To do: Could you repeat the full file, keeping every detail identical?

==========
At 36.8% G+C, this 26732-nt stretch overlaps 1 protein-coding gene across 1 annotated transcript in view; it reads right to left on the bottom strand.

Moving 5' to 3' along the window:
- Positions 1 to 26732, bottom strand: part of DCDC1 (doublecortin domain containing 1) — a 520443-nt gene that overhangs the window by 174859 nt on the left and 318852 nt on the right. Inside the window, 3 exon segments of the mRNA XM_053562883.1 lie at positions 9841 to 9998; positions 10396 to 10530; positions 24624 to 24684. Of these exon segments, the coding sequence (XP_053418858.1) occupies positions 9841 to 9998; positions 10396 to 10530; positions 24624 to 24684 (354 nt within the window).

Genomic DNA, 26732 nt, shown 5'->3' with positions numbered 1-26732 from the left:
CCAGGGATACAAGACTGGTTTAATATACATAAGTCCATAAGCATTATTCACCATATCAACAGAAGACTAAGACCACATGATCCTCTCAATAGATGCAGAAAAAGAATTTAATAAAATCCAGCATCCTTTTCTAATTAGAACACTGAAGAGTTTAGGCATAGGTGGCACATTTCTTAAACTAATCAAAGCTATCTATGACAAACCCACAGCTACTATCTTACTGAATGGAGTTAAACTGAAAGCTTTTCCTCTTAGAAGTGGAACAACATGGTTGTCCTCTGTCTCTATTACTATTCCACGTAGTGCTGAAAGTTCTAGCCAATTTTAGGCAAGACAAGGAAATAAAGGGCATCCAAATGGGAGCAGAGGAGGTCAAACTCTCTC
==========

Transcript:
At 36.8% G+C, this 26732-nt stretch overlaps 1 protein-coding gene across 1 annotated transcript in view; it reads right to left on the bottom strand.

Moving 5' to 3' along the window:
- Positions 1 to 26732, bottom strand: part of DCDC1 (doublecortin domain containing 1) — a 520443-nt gene that overhangs the window by 174859 nt on the left and 318852 nt on the right. Inside the window, 3 exon segments of the mRNA XM_053562883.1 lie at positions 9841 to 9998; positions 10396 to 10530; positions 24624 to 24684. Of these exon segments, the coding sequence (XP_053418858.1) occupies positions 9841 to 9998; positions 10396 to 10530; positions 24624 to 24684 (354 nt within the window).

Genomic DNA, 26732 nt, shown 5'->3' with positions numbered 1-26732 from the left:
CCAGGGATACAAGACTGGTTTAATATACATAAGTCCATAAGCATTATTCACCATATCAACAGAAGACTAAGACCACATGATCCTCTCAATAGATGCAGAAAAAGAATTTAATAAAATCCAGCATCCTTTTCTAATTAGAACACTGAAGAGTTTAGGCATAGGTGGCACATTTCTTAAACTAATCAAAGCTATCTATGACAAACCCACAGCTACTATCTTACTGAATGGAGTTAAACTGAAAGCTTTTCCTCTTAGAAGTGGAACAACATGGTTGTCCTCTGTCTCTATTACTATTCCACGTAGTGCTGAAAGTTCTAGCCAATTTTAGGCAAGACAAGGAAATAAAGGGCATCCAAATGGGAGCAGAGGAGGTCAAACTCTCTC